guardian angel trying to keep them a happy couple. For me it continues to
have the problem that I just don¹t think Lucy is funny.
I spent much of my earlier life puzzling over why people thought Lucy
was funny. She was a skilled actress, yes, and she could deliver a
joke. But Lucy Ricardo simply wasn't funny.
No. And in this, shot during a hiatus from I Love Lucy, they are pretty
much playing the same characters. Imagine an I love Lucy road trip with
just the two of them and no Fred or Ethel to play off of. The only reason
I’m still here at all is James Mason who’s having fun with it.
Post by A Friend
Recording later today
Celebrity wheel of fortune with Melissa Joan Hart, Titus Burgess, and Lacey
Chabert
Celebrities? Ha ha joke!
Exactly! But last weeks was actually pretty good as the wacky “celebrities”
took control away from Sajak. And I worked with Chabert if only by remote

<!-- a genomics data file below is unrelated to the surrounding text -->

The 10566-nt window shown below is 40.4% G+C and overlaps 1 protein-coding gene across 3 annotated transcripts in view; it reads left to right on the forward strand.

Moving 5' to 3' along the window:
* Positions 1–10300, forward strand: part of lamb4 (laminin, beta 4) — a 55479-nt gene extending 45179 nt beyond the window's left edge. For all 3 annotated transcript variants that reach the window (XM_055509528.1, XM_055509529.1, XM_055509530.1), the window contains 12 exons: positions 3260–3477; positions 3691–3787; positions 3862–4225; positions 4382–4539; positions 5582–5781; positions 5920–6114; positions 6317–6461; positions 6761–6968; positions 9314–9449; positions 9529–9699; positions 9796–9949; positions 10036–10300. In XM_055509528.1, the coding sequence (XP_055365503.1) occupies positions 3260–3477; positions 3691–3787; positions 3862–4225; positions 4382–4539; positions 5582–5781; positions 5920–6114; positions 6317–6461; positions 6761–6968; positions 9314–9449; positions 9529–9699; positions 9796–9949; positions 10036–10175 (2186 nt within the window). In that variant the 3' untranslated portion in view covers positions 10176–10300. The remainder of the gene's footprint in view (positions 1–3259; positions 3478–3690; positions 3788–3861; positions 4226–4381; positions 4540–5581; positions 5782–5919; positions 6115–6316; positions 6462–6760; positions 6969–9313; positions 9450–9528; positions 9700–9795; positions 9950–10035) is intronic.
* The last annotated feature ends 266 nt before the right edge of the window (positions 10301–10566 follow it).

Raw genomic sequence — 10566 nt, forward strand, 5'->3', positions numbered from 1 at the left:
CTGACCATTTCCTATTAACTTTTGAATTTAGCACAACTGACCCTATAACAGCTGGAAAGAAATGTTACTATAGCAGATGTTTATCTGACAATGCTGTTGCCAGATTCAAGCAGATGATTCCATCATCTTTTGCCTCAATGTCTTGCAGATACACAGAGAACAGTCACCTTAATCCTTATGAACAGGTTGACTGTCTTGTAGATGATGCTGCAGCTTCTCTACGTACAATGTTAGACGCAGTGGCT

control on Thornberries..
Post by A Friend
Stalker (1982) some thing on TCM with a bunch of godless Ruskies as time
travelers. I assume this is part of TCM¹s Halloween offerings. It frankly
looks like it¹s going to be gloriously terrible.
I looked it up. It's actually a 1979 film based on a novel by the
Strugatsky brothers, science fiction writers who were always getting
into trouble with Soviet authorities. (I see that "stalker" seems to
be the same word in Roman and Cyrillic. BTW the name of the novel,
Piknik na obochine, is Roadside Picnic.)
LOL!
--
“The last thing I want to do is hurt you, but it’s still on my list.”
anim8rfsk
2021-10-17 20:58:54 UTC
Reply
Permalink
Post by anim8rfsk
Post by A Friend
David Hasselhoff *is* Jekyll and Hyde the musical (YouTube)
This is surprisingly good. A decent score and good production values. And a
somewhat surprising storyline. The Hoff as the Hyde originally starts out
doing in people that have it coming. The end of the first act has him
beating senseless a rich pervert who is abusing underage black prostitutes